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Lodge History

Redactor’s Notes

Dear Brothers and  Friends:

This is a transcript of a pamphlet written by Bro. Louis Otto Saur (April 20,1906-April 10, 2002) and published in 1974. I have changed few items in the pamphlet, usually to make the transcript more appropriate in formatting for a webpage.  Other additions made by me will be set forth in [brackets]. Otherwise, this is a verbatim transcript. Any other additions, corrections, deletions and the like can be sent to me at [revdbb@aol.com].

Bro. David Bailey

Part I

Part II

Part III

Part IV



The world has come full cycle since North Bend Lodge first opened. Then a president was shortly to be assassinated and another barely fell short of removal from office by the United States Senate by reason of his misconduct in office. Now, the United States has experienced another presidential assassination and another president has resigned. Industrial and commercial development was making itself conspicuous. The railroads wee already displacing inland canal systems and they were to continue to grow, particularly with respect to transportation of passengers, until after World War II when they were brought to the very brink of collapse by the advent of the automobile and air transportation. Scientific discoveries were made laying the foundation for the so-called easier life of today. The end of the Civil War in the United States brought a respite from major conflicts in the world of the nineteenth century. Great Britain already had established an industrial supremacy. Her flag was ascendant over a vast colonial empire. British bankers extended the power of the crown even further. Queen Victoria of England became both a symbol of might and morality. The appearance of proper public and private decorum was always to be observed. Corruption and poverty were to be found beneath the surface. The social classes were sharply separated. It was a gilded world. The royal families of Europe seemed secure.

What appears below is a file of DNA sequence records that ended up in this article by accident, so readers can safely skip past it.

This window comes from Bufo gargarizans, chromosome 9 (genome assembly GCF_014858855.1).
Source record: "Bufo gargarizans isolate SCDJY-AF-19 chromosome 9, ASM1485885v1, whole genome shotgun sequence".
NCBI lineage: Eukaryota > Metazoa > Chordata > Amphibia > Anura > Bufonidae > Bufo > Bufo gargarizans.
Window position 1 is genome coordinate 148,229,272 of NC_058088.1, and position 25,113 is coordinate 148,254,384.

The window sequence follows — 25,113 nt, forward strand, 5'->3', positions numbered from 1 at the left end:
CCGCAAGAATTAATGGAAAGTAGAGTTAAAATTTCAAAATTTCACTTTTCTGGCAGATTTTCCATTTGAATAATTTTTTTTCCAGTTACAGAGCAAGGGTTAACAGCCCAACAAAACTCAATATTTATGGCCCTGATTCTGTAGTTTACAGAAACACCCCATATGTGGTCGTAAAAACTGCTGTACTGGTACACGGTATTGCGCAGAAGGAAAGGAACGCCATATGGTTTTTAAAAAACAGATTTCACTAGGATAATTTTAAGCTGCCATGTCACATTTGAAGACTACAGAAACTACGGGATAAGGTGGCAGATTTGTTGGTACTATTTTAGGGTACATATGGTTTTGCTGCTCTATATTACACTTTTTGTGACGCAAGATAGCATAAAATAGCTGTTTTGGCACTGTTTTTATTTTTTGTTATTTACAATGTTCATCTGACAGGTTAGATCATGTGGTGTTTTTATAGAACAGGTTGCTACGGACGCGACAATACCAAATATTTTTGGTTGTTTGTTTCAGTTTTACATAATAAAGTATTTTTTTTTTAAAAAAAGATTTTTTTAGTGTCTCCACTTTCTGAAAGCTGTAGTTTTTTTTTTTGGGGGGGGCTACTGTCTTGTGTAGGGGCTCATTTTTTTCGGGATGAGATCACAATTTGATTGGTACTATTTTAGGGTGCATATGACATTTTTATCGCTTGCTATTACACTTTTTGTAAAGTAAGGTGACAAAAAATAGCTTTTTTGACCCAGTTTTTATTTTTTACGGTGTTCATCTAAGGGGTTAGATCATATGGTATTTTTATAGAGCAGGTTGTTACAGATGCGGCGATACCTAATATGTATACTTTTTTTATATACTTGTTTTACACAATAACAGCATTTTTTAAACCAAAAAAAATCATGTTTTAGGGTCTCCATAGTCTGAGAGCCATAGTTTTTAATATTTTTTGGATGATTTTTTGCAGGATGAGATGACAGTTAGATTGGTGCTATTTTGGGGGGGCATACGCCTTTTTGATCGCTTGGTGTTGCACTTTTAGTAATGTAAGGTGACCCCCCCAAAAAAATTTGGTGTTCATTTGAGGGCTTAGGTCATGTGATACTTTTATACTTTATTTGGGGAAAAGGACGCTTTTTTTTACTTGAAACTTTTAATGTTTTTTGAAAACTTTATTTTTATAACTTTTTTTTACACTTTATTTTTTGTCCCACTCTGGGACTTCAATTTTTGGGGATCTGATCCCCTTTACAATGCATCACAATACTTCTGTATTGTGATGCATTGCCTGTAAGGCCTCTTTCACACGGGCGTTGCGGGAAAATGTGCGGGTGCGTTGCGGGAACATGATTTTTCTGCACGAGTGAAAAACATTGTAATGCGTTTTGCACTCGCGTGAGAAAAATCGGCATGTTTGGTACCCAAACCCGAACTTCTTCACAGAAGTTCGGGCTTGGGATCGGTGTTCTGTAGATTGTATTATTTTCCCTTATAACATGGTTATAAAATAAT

Queen Victoria died. A first World War erupted. Most of the royal families were overturned. A second World War had its roots in the first. A change in social and economic outlook followed. It was not the Lord who “maketh poor and maketh rich”, it was the state; and the lamp of God seemed to flicker in the temple. Society was materialistic. It was popular to shed discipline and do one’s thing.  Consequences were to be disregarded.

Masonry, however, places its trust in permanent values. God is first. God reveals Himself to man and man guides himself by these principles or uses them in application to science. It was in this faith that North Bend Lodge has continued to live and remain fast in its belief in God and the rules of the Holy Scripture.


Cleves, Ohio                                                                                                                         August 20, 1974